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Stoned Monkey Erases the Hate – Anchorage Press

Posted in Tattoo Nightmares on Aug 17, 2017

A bad decision shouldnt haunt someone for the rest of their life.

That is the message Gabe Brause, an Anchorage tattoo artist, is spreading locally as he brings the Erase the Hate Facebook campaign from the East Coast to Alaska in an effort to help tattoo owners alter the ink they may now regret.

People deserve to leave the past in the past when they are ready to start a new chapter of their life, Brause said as he worked on transforming the letters PASS on Sydney Hinkleys calf a couple weeks ago. For Sydney, she is getting married and she should not have to deal with a mistake from her past on that special day.

Hinkley, age 26, smiled as she watched Brause meticulously create the outline of what would be an apple blossom on her leg where letters of hate and intolerance once dominated her skin.

At age 20, Hinkley was in a relationship with a Nazi sympathizer.

She regrets the relationship, she said.

One morning after having had too much to drink and most likely passing out, she woke up to find two letters on her leg: SS

Her former boyfriend had a tattoo gun and had put the marks on her leg while she slept.

I was horrified, she recalls. I freaked out.

But what could she do? The two letters were there. She was young and in love. She demanded the former boyfriend add the letters P and A so that her leg would have a more appropriate term on display.

Despite that addition, Hinkley was not comfortable wearing shorts or a skirt that fell above her knee.

She didnt want to explain the reason for the word, PASS appearing on her leg.

I was an idiot when I met him, she said. It was a brief relationship, but then I ended up with this nightmare on my leg.

The second part of being young and in love didnt last long.

She moved around Washington State until coming to Alaska to continue her career in the hospitality industry cooking at downtown Anchorage hotels.

She met the love of her life Andrew Leonard. The couple is getting married in October. Life was great; well, except for the tattoo on her leg.

Leonard is of Alaska Native descent. Hinkley said he did not criticize her past, but she remained embarrassed regarding the racism associated with the tattoo. She hopes the couple has children and she did not want to go to the Alaska Native Medical Center or to a PTA meeting with a racist mark on her leg.

Plus, she really, really wanted to wear a pretty dress with its hemline skimming her knees on her wedding day.

Thanks to Brause and a random drawing for a tattoo cover-up sponsored by Brauses company, Stoned Monkey, Hinkleys leg-bearing wedding dreams are becoming reality. Her 1950s-style pin-up dress in cream with dark burgundy accents will flutter just above the colorful tattoo Brause created on her leg.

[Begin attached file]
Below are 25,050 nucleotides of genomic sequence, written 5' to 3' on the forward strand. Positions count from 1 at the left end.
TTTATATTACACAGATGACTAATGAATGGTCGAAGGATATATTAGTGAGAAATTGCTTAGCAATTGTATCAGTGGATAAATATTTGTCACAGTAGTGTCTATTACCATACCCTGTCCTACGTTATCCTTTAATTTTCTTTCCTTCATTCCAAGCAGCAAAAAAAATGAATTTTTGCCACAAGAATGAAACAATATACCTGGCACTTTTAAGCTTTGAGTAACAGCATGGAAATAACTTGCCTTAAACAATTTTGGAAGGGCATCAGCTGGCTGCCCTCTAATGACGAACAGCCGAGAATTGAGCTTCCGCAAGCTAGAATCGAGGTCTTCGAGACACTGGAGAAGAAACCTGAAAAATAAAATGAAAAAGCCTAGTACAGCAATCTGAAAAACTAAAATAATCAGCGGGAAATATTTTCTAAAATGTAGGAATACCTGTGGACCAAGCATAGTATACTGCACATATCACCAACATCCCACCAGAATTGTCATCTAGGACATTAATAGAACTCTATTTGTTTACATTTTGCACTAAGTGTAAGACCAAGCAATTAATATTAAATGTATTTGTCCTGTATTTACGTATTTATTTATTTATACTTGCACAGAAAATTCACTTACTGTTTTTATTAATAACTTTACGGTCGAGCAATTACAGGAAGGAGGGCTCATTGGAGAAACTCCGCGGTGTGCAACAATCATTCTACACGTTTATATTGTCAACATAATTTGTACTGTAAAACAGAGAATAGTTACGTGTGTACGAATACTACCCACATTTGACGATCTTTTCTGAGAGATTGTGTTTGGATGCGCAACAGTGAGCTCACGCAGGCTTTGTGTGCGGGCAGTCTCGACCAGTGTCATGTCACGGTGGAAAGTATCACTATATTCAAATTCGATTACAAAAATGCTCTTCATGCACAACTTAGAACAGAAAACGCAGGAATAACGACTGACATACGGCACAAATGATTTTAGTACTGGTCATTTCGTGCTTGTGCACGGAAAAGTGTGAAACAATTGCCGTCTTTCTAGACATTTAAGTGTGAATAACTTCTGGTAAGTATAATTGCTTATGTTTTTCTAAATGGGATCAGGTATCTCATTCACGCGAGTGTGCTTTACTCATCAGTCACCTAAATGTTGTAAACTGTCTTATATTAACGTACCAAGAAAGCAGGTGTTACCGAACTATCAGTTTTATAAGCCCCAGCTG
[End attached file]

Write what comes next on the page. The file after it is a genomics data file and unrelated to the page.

She laughed at how pale her legs are because they have not seen sunlight in more than a half decade. But as she sat in the tattoo chair at Black Flag Tattoo in downtown Anchorage, she talked about the pink and purple colors she selected from a photo of the Seattle skyline that would be the background of her tattoo once Brause finished it.

The cover-up tattoo he designed is extensive. It features apple blossoms to represent Hinkleys time in Wenatchee, Wash. the states apple orchard capital. To honor the evergreen trees of the Cascade Mountains, Brause included pinecones. The states variety of deciduous trees is represented by leaves. Green ferns are dotted around the tattoo.

Hinkleys favorite part of the design created by Brause is the presence of DB Cooper — one of the states infamous criminals making his jump from a Boeing 727 after having secured $200,000 in ransom money after hijacking a flight from Portland, Oregon, to Seattle. The design sports Cooper wearing a parachute as his legend indicates. Authorities believe he jumped from the Boeing 727 somewhere between Seattle and Reno, Nevada after instructing the planes pilot to set a course for Mexico City. A trail of money follows Cooper on Hinkleys tattoo just as authorities believe may have occurred when Hinkley jumped. Various amounts of the bills federal authorities secured for the ransom have been found in the Columbia River Gorge.

I just love that story, HInkley said. It is a big part of Washington folklore and I love how many potential different endings it could have.

A bit similar to the lives we as humans lead, Brause mused as he smeared away excess ink from the lines he made on Hinkleys leg.

As a tattoo artist, he enjoys the challenge of doing cover-up work.

It is one thing to create something new on your own, but to go back over someone elses work to correct and make something better from it takes skill, he said. But as an artist, there is nothing more gratifying than to create something beautiful that can take away the stigma attached to a really horrible tattoo. People ought to be able to move past their past and become something different.

Editors Note: Amy Armstrong is a co-owner of http://www.alaskafamilyfun.com.

See more here:
Stoned Monkey Erases the Hate – Anchorage Press

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